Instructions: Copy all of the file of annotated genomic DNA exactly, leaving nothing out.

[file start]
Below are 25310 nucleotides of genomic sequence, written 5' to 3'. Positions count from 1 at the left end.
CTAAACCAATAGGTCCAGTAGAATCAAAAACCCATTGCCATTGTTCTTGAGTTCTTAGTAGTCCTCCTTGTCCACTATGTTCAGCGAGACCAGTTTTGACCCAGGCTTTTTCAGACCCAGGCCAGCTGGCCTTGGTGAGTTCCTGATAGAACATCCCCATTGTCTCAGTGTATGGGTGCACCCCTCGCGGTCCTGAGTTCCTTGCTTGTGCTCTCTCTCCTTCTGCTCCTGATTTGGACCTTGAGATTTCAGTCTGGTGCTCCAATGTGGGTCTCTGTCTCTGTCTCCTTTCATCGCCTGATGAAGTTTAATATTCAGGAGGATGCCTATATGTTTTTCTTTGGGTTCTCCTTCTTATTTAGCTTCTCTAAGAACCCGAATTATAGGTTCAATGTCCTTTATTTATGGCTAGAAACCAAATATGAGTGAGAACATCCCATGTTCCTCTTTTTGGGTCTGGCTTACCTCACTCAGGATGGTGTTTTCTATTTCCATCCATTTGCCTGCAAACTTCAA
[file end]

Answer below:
Below are 25310 nucleotides of genomic sequence, written 5' to 3'. Positions count from 1 at the left end.
CTAAACCAATAGGTCCAGTAGAATCAAAAACCCATTGCCATTGTTCTTGAGTTCTTAGTAGTCCTCCTTGTCCACTATGTTCAGCGAGACCAGTTTTGACCCAGGCTTTTTCAGACCCAGGCCAGCTGGCCTTGGTGAGTTCCTGATAGAACATCCCCATTGTCTCAGTGTATGGGTGCACCCCTCGCGGTCCTGAGTTCCTTGCTTGTGCTCTCTCTCCTTCTGCTCCTGATTTGGACCTTGAGATTTCAGTCTGGTGCTCCAATGTGGGTCTCTGTCTCTGTCTCCTTTCATCGCCTGATGAAGTTTAATATTCAGGAGGATGCCTATATGTTTTTCTTTGGGTTCTCCTTCTTATTTAGCTTCTCTAAGAACCCGAATTATAGGTTCAATGTCCTTTATTTATGGCTAGAAACCAAATATGAGTGAGAACATCCCATGTTCCTCTTTTTGGGTCTGGCTTACCTCACTCAGGATGGTGTTTTCTATTTCCATCCATTTGCCTGCAAACTTCAA